You access information, process information, analyze and express your ideas and critical thoughts.
You clearly communicate, present, classify and structure these ideas.
You illustrate these ideas.
You adapt your ideas to your audience and persuade them.
You understand someone else’s idea.
You discern useful information, sort out and understand general information.
You assess, make decisions, solve issues and predict the future based on your experiences, assumptions and biases.
What is required in Smart Thinking?
Smart Thinking requires information and the proper use of claims
A claim is a written or spoken statement, true or false, that expresses the view of the world.
Therefore, claims are descriptive, reserve positive and negative value judgement.
To properly reason, claims are linked together and must be carefully structured.
How to reason effectively?
Reasoning effectively means avoiding errors, internally evaluating arguments and thoughts before expressing them.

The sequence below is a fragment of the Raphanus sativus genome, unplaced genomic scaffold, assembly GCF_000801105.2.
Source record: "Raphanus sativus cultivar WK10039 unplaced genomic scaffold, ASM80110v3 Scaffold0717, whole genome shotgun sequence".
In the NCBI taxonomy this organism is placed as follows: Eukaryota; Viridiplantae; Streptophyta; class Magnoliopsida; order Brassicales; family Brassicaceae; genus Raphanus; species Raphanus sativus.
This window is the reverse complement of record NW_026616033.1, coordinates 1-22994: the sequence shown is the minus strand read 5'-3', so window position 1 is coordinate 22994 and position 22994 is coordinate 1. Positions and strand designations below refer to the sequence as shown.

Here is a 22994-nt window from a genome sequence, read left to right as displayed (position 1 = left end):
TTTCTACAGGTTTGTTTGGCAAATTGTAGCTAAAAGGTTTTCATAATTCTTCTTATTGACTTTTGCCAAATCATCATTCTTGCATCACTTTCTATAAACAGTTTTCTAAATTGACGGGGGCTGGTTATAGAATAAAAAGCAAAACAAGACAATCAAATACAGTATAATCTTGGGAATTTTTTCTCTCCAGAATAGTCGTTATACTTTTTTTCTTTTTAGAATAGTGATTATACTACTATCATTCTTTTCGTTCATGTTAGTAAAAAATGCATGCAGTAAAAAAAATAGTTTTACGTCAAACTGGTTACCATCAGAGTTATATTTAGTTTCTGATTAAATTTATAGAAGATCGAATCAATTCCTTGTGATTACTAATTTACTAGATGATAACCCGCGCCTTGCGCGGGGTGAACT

In effective reasoning, clear, well-formed, well-founded and truthful claims are welcomed and are easily accepted by an audience.
To reason effectively, you must start with claims that are more acceptable and end with those that are less acceptable to an audience.
“Reasoning is not about answers […], but about the process of making answers more acceptable by giving appropriate reasons for them.”
Furthermore, using expertise, accurate examples or authoritative sources is a way to solidify a claim and make it more acceptable.
Another way to reason effectively would be to remain in control of your claim, aware of the context of the claim and believe that your claim is true before sharing it with an audience.
The different types of reasoning
There are five types of reasoning.
1. Causal reasoning
Causal reasoning employs common sense and allows reasoning from cause to effect.
2. Reasoning from generalization